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Mucormycosis – Five Questions to Ask Your Doctor

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If you have been diagnosed with mucormycosis, you may wish to ask your doctor the following five questions:

1. My reports say I have mucormycosis. I am not familiar with what this disease is about apart from the symptoms I am experiencing. Can you brief me on it?
Mucormycosis is a rare fungal infection that is caused by the common fungi (found in soil and decaying vegetation) mucor, rhizopus absidia, cunninghamella, mortierella, syncephalastrum, saksenaea absidia and cokeromyces. It primarily affects the brain, sinuses, and lungs of those with a weak or suppressed immune system and those who are exposed to soil and decaying matter.

2. Besides the fever, blood in my cough and facial pain, is it likely that I will experience any other symptoms of this disease?
The symptoms are wide-ranging depending upon the type of fungus that has caused the infection and the part of the body it infects. A patient may get one or more of these symptoms dependent of the type s/he has contracted.
• Pain behind the eyes accompanied by swelling of the eye
• One-sided headaches
• Black discharge from the nasal passage
• Severe sinusitis
• Nausea and vomiting
• Abdominal pain
• Labored breathing
• Reddening and then blackening of skin
• Flank pain
• Seizures of brain, paralysis, etc.
• Disintegration of the mouth palate, eye socket and nasal passage

3. I have undergone a swab test of the throat. Will you need to run any other tests?
Sometimes a combination of tests may be used instead of a single one to reach a confirmatory diagnosis.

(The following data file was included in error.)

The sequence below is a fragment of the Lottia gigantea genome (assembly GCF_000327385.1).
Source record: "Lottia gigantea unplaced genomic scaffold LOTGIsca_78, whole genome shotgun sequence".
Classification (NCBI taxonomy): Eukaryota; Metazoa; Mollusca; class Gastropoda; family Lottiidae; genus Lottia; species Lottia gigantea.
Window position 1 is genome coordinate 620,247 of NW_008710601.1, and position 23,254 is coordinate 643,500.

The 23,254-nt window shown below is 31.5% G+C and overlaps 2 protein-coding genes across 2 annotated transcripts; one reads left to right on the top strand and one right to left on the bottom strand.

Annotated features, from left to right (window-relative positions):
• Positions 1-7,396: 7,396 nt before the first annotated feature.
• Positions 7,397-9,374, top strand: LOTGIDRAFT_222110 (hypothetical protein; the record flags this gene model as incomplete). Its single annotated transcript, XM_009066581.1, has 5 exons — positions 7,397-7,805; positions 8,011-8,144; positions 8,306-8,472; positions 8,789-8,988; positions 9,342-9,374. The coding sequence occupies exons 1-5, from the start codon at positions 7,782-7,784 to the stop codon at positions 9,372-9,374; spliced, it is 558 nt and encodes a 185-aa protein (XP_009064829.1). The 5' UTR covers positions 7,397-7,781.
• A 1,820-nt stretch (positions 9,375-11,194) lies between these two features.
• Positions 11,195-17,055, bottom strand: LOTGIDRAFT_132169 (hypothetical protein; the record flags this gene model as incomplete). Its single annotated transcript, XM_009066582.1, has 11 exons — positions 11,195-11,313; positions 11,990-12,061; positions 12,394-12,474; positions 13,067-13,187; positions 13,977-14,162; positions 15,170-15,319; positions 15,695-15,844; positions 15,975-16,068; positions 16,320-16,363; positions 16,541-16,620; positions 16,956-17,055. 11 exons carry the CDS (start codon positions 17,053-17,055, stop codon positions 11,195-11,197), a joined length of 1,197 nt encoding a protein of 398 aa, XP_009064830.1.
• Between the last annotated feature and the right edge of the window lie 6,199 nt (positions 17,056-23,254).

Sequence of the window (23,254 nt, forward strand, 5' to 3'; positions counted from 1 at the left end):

• A CAT scan of the head, face, abdominal and chest cavities or a MRI of the heart and lung cavities may be ordered to see the exact nature and locale of the problem.
• An ENT specialist may be referred to if sinus and nasal passage are affected.
• Photomicrographs exhibiting the presence of mature spores of the fungus.
• Biopsy and culture of the specimen involved.
• A complete blood count is often prescribed to study the arterial gases in the blood which will enable homeostasis and acidosis correction.
• An iron overload test may also be accompanied to exhibit low iron binding capacity of ferritin.

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We value and respect our HERWriters' experiences, but everyone is different. Many of our writers are speaking from personal experience, and what's worked for them may not work for you. Their articles are not a substitute for medical advice, although we hope you can gain knowledge from their insight.


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